|Scientific Name:||Tichodroma muraria (Linnaeus, 1766)|
|Taxonomic Source(s):||Cramp, S. and Simmons, K.E.L. (eds). 1977-1994. Handbook of the birds of Europe, the Middle East and Africa. The birds of the western Palearctic. Oxford University Press, Oxford.|
|Red List Category & Criteria:||Least Concern ver 3.1|
|Reviewer(s):||Butchart, S. & Symes, A.|
|Facilitator/Compiler(s):||Ashpole, J, Butchart, S., Ekstrom, J.|
This species has an extremely large range, and hence does not approach the thresholds for Vulnerable under the range size criterion (Extent of Occurrence <20,000 km2 combined with a declining or fluctuating range size, habitat extent/quality, or population size and a small number of locations or severe fragmentation). The population trend appears to be stable, and hence the species does not approach the thresholds for Vulnerable under the population trend criterion (>30% decline over ten years or three generations). The population size is very large, and hence does not approach the thresholds for Vulnerable under the population size criterion (<10,000 mature individuals with a continuing decline estimated to be >10% in ten years or three generations, or with a specified population structure). For these reasons the species is evaluated as Least Concern.
|Previously published Red List assessments:|
Native:Afghanistan; Albania; Andorra; Armenia; Austria; Azerbaijan; Bhutan; Bosnia and Herzegovina; Bulgaria; China; Croatia; Cyprus; France; Georgia; Germany; Greece; Hungary; India; Iran, Islamic Republic of; Iraq; Israel; Italy; Kazakhstan; Kyrgyzstan; Lebanon; Liechtenstein; Macedonia, the former Yugoslav Republic of; Mongolia; Montenegro; Nepal; Pakistan; Poland; Romania; Russian Federation (Central Asian Russia, European Russia); Serbia; Slovakia; Slovenia; Spain; Switzerland; Syrian Arab Republic; Tajikistan; Turkey; Turkmenistan; Ukraine; Uzbekistan
Vagrant:Algeria; Belgium; Czech Republic; Gibraltar; Jordan; Luxembourg; Malta; Morocco; Netherlands; Portugal; United Kingdom
|Range Map:||Click here to open the map viewer and explore range.|
|Population:||In Europe, the breeding population is estimated to number 29,000-69,700 pairs, which equates to 57,900-139,000 mature individuals (BirdLife International 2015). Europe forms c.10% of the global range, so a very preliminary estimate of the global population size is 579,000-1,390,000 mature individuals, although further validation of this estimate is needed. The population in China has been estimated at c.100-10,000 breeding pairs (Brazil 2009).|
Trend Justification: The population is suspected to be stable in the absence of evidence for any declines or substantial threats. The European population trend is unknown (BirdLife International 2015).
|Current Population Trend:||Stable|
|Habitat and Ecology:||This species inhabits a range of rocky regions, typically including steep, rugged cliffs, boulder-strewn slopes, and damp, shady gorges in mountainous areas, with holes and crevices for nesting and roosting. Grassy ledges generally intersperse the rocks and other vegetation including herbaceous plants, moss, shrubs and trees, and running water are often present. For foraging areas of mixed sunlight and shade are important. In the winter, similar rocky habitats are favoured. In Europe, the breeding season is from April and May to July and August, depending on altitude. Further east the breeding season is from May to July. The nest is made of moss, plant fibres, rootlets and grass, with hair, wool and feathers densely matted together, sometimes as a lining for insulation. It is sited in a cleft in a rock, between or behind rocks or boulders and sometimes on or inside a building. Clutches are three to five eggs. It feeds principally on small and some larger insects, including adults, larvae and eggs, as well as spiders (Araneae) and some other invertebrates. Through most of its range the species is a short-distance and altitudinal migrant (Löhrl and Wilson 2015).|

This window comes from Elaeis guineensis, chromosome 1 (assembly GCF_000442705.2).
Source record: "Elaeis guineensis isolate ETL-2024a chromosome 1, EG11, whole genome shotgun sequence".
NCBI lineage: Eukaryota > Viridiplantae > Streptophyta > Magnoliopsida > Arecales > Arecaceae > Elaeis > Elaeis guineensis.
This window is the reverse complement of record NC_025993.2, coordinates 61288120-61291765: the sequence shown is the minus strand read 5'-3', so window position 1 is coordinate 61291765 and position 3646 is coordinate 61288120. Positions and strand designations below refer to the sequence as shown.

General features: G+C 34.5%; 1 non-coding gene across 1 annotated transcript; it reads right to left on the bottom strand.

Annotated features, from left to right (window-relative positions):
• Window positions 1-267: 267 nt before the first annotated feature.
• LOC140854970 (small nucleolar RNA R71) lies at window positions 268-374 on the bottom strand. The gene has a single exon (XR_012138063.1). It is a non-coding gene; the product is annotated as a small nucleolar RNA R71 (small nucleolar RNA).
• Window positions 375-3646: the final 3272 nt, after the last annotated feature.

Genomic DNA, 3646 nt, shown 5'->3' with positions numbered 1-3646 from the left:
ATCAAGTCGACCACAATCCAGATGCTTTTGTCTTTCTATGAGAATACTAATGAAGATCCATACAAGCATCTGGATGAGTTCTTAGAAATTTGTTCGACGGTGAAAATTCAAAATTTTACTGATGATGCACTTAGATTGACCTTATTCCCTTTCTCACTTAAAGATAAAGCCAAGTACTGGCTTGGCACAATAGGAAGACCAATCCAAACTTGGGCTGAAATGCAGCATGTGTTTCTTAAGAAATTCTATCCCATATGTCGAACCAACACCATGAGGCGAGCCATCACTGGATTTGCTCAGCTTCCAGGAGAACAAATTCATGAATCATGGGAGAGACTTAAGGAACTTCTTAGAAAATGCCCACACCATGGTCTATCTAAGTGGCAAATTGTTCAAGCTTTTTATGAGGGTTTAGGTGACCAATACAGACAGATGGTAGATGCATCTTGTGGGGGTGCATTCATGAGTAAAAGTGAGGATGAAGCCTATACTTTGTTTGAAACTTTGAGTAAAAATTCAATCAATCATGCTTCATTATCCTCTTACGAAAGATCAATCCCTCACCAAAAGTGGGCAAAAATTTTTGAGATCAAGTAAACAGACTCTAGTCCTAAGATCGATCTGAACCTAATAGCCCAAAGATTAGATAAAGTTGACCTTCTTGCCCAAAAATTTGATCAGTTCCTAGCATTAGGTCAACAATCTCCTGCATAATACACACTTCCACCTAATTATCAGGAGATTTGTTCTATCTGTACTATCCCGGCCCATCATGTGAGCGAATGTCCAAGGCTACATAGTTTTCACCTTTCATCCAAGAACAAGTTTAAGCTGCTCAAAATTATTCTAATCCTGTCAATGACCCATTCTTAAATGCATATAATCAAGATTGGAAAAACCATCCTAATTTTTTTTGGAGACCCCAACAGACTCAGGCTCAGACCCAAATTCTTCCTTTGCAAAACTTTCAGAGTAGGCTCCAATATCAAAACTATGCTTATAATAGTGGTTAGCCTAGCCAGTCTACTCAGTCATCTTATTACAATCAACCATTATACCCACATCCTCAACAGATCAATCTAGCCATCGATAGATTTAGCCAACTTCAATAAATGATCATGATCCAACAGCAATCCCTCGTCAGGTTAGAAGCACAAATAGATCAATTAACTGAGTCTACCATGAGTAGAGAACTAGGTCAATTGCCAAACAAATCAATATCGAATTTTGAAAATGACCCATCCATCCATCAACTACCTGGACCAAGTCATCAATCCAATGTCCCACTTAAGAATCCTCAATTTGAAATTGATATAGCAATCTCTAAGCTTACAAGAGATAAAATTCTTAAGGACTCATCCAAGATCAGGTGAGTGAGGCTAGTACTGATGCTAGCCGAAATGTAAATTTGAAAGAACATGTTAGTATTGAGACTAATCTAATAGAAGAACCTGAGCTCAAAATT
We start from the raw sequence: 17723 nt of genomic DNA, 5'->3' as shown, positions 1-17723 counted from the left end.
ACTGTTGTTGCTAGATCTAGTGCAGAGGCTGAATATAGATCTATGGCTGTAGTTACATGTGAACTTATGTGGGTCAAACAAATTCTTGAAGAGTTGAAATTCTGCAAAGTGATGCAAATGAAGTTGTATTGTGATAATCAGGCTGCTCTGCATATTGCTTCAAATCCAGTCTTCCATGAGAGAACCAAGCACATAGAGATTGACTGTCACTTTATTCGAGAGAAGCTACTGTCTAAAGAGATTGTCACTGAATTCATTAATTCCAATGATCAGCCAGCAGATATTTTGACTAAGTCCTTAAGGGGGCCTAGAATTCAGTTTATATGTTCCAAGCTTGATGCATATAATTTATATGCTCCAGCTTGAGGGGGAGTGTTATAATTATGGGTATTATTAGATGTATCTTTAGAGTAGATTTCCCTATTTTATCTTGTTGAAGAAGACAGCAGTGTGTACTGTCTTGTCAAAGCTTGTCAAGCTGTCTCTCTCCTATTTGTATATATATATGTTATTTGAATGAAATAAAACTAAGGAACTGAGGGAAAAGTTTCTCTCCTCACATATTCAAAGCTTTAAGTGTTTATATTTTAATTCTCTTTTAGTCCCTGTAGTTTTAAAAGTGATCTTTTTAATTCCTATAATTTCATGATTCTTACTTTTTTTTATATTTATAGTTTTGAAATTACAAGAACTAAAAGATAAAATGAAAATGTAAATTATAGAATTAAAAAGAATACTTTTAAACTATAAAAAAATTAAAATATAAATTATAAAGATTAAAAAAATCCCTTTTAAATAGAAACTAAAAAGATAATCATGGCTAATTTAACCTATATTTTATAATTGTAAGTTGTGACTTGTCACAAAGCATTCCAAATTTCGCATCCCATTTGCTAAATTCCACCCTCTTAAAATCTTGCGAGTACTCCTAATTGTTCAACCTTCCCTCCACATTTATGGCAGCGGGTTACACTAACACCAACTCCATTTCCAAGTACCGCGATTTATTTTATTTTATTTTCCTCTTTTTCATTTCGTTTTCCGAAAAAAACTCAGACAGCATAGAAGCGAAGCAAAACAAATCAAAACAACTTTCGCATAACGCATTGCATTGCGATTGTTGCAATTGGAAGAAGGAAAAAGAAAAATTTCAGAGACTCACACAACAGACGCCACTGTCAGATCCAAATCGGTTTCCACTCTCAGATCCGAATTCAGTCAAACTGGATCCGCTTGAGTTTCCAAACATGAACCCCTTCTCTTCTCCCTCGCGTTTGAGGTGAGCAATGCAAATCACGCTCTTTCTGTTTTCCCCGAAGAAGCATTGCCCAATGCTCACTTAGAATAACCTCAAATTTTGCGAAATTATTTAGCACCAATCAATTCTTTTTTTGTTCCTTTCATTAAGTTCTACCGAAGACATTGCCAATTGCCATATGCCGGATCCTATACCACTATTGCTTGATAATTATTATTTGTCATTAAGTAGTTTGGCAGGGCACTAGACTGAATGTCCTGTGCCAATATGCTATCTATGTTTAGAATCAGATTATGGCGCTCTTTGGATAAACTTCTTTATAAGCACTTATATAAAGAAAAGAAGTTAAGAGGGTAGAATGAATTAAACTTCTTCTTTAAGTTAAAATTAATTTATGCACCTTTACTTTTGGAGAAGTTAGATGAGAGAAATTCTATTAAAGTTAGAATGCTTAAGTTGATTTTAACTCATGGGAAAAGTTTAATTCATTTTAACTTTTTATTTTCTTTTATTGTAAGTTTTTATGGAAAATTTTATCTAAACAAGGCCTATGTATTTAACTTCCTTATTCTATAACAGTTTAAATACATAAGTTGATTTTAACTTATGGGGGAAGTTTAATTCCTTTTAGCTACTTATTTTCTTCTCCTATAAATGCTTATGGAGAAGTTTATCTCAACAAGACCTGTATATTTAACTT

|Continuing decline in area, extent and/or quality of habitat:||Unknown|
|Generation Length (years):||4|
|Movement patterns:||Full Migrant|
|Major Threat(s):||The species is under threat from the development of mountain regions (Löhrl and Wilson 2015), such as dam building (Hagemeijer and Blair 1997) and a considerable increase in human leisure activities, especially rock-climbing, which cause disturbance and threaten habitat in breeding and wintering areas (Löhrl and Wilson 2015).|
Conservation Actions Underway
It is protected in most European countries. The species is listed as “critically endangered” in Poland, “vulnerable” in Liechtenstein and “near-threatened” in Slovakia and is also red-listed in Germany (Löhrl and Wilson 2015).
Conservation Actions Proposed
Important areas of habitat for this species should be identified and protected from development as well as restrictions on access put in place.
BirdLife International. 2004. Birds in Europe: population estimates, trends and conservation status. BirdLife International, Cambridge, U.K.
BirdLife International. 2015. European Red List of Birds. Office for Official Publications of the European Communities, Luxembourg.
Brazil, M. 2009. Birds of East Asia: eastern China, Taiwan, Korea, Japan, eastern Russia. Christopher Helm, London.
IUCN. 2016. The IUCN Red List of Threatened Species. Version 2016-3. Available at: www.iucnredlist.org. (Accessed: 07 December 2016).
Löhrl, H. and Wilson, M. 2015. Wallcreeper (Tichodroma muraria). In: del Hoyo, J., Elliott, A., Sargatal, J., Christie, D.A. and de Juana, E. (eds), Handbook of the Birds of the World Alive, Lynx Edicions, Barcelona.
|Citation:||BirdLife International. 2016. Tichodroma muraria. The IUCN Red List of Threatened Species 2016: e.T22711234A87830588.Downloaded on 25 September 2018.|
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